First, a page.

Distinct activation pattern of moesin and myosin II
We continued to explore how moesin regulates neutrophil migration and sequestration. Although both moesin and the myosin II light chain (MLC) are localized at the trailing edges of migrating neutrophils (Yoshinaga-Ohara et al., 2002; Xu et al., 2003), we found that they exhibited different translocation and activation patterns. Moesin-YFP (stably expressed in differentiated human promyelocytic leukemia [HL60] cells) localized uniformly around the cell membrane in the resting state and dissociated from the membrane on the side of the cell where the leading edge started to form after fMLF stimulation (Fig. 2 A, top; >100 cells were examined). The remaining membrane-bound moesin localized to the trailing edge and was almost absent from the leading edge (Fig. 2 A, top; the time course of moesin translocation to the uropod is quantified in Table S2). Consistent with the dissociation of moesin-YFP from the cell membrane, the levels of membrane-bound moesin and moesin phosphorylation (p-moesin, active form) were also decreased upon attractant stimulation (Fig. 2, B and D).
In contrast to moesin-YFP, MLC-YFP translocated from the cytosol to the cell membrane and was gradually recruited to the trailing edge after the application of fMLF (Fig. 2 A, bottom; and Table S2; >100 cells were examined). MLC was activated upon fMLF stimulation, as shown by examining the levels of membrane-bound MLC and MLC phosphorylation (p-MLC, active form), which were markedly increased after fMLF stimulation (Fig. 2, C and E). Thus, during fMLF-induced neutrophil polarization, moesin was dephosphorylated and dissociated from the cell membrane, where future pseudopods would form and protrude. In contrast, MLC was phosphorylated and recruited to cell membrane from the cytosol.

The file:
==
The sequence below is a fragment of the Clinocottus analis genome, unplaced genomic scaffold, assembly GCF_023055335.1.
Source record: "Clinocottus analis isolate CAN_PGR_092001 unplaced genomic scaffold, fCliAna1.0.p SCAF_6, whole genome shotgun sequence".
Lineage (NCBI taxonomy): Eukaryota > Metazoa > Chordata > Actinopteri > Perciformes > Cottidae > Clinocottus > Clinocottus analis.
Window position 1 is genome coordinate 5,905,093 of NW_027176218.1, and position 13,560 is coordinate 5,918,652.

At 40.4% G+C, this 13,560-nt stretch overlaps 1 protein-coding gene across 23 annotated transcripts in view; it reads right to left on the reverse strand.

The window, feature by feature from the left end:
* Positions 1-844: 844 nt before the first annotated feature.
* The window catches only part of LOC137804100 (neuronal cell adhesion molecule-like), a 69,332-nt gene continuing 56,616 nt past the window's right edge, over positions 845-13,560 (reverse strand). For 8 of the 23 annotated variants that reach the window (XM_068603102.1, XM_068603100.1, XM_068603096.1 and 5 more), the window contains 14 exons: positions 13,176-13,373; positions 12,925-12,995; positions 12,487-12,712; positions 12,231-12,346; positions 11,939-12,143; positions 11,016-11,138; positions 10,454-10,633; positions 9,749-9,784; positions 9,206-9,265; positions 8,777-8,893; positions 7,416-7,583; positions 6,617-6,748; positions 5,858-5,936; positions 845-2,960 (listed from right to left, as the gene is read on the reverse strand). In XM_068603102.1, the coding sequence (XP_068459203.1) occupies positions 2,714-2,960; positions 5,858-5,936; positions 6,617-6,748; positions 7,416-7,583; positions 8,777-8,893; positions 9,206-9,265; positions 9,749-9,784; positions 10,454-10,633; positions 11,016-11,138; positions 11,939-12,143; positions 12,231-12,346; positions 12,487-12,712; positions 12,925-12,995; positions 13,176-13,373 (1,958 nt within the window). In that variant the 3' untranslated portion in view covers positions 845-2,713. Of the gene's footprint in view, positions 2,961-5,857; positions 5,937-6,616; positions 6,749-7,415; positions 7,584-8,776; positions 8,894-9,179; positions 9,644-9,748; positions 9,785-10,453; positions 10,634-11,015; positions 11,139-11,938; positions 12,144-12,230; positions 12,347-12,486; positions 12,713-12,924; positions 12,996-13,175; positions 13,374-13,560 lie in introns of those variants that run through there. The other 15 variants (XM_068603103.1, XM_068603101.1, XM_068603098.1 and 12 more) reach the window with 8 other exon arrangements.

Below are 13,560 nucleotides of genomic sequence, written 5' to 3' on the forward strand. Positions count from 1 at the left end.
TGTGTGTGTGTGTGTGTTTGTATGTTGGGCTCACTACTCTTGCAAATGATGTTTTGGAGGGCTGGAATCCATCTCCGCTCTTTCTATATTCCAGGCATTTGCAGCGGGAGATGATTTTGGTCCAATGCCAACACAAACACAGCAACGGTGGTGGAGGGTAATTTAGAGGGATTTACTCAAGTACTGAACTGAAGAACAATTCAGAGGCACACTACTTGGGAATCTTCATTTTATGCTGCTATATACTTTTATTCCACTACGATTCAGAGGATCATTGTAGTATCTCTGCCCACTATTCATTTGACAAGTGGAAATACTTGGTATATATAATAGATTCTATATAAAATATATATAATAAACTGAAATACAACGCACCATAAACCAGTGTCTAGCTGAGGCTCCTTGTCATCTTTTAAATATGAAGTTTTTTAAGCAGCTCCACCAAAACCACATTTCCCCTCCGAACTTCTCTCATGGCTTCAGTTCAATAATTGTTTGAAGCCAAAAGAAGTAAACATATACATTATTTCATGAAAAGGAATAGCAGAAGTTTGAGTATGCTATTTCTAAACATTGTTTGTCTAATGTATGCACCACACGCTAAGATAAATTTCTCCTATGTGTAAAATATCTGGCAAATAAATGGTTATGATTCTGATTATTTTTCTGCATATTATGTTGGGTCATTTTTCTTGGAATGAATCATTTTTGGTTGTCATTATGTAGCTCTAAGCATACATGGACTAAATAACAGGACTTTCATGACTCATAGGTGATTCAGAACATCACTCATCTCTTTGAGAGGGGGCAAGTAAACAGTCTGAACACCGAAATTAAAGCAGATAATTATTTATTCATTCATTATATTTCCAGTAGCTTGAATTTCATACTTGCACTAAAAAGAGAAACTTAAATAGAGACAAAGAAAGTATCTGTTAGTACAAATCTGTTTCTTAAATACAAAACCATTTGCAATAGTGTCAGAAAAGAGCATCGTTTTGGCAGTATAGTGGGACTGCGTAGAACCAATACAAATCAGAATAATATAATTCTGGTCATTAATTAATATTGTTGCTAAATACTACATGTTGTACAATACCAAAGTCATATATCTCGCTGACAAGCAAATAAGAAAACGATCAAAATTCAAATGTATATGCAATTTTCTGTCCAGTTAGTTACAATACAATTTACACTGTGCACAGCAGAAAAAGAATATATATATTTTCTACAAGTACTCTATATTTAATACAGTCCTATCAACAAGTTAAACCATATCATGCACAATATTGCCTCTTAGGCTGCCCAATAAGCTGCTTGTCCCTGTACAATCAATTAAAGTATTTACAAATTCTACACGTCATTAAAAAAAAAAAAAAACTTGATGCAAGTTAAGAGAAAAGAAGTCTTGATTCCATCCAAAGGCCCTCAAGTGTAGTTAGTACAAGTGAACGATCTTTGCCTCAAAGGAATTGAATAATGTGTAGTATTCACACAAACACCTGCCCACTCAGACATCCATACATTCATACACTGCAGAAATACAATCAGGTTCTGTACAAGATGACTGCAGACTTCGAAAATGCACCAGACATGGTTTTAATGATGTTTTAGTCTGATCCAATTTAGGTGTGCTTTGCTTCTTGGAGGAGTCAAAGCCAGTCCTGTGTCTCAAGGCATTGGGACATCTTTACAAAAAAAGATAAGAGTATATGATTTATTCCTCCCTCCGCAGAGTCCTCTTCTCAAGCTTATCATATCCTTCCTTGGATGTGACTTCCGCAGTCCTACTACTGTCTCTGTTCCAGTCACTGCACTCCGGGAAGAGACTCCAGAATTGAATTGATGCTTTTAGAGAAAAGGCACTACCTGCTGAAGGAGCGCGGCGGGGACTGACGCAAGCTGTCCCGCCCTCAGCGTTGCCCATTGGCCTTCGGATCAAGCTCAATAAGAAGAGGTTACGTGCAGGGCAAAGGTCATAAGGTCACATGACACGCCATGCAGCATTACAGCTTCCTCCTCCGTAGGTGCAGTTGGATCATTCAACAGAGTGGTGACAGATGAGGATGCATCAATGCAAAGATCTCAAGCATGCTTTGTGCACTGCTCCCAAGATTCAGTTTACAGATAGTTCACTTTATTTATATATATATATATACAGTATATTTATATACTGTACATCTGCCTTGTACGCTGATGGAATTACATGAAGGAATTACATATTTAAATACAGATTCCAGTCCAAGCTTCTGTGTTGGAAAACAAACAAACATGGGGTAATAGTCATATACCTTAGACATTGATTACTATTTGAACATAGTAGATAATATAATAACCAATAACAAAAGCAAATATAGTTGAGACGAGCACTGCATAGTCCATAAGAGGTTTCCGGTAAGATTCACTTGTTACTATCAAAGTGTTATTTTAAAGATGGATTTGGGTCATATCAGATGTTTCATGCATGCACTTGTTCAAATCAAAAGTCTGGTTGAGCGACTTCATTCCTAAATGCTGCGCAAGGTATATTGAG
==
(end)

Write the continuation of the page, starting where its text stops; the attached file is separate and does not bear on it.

Next, we addressed the potential regulatory relationship between moesin and MLC by coexpressing YFP-tagged moesin and CFP-tagged MLC in HL60 cells. We again demonstrated that both moesin-YFP and MLC-CFP were localized to the trailing edges of polarized cells stimulated with fMLF (Fig. 3 A, left). To inhibit MLC activity, we treated cells with either the myosin inhibitor blebbistatin (100 µM, 30 min) or the Rho kinase inhibitor Y27632 (10 µM, 30 min). Upon uniform stimulation of fMLF, these inhibitor-treated cells formed multiple pseudopods in the earlier stage and gradually formed a single prominent pseudopod and a long tail, as reported previously (Xu et al., 2003). As expected, MLC-CFP showed reduced membrane localization and was more uniformly distributed in cells treated with either of the inhibitors (Fig. 3 A, middle and right panels in the third row). However, moesin-YFP remained associated with the cell membrane in these long tails (Fig. 3 A, middle and right panels in the second row; the distributions of both MLC and moesin over time are shown in Table S3). Thus, inhibiting MLC activity caused MLC to be uniformly distributed but did not alter the attractant-induced localization of moesin at the trailing edge.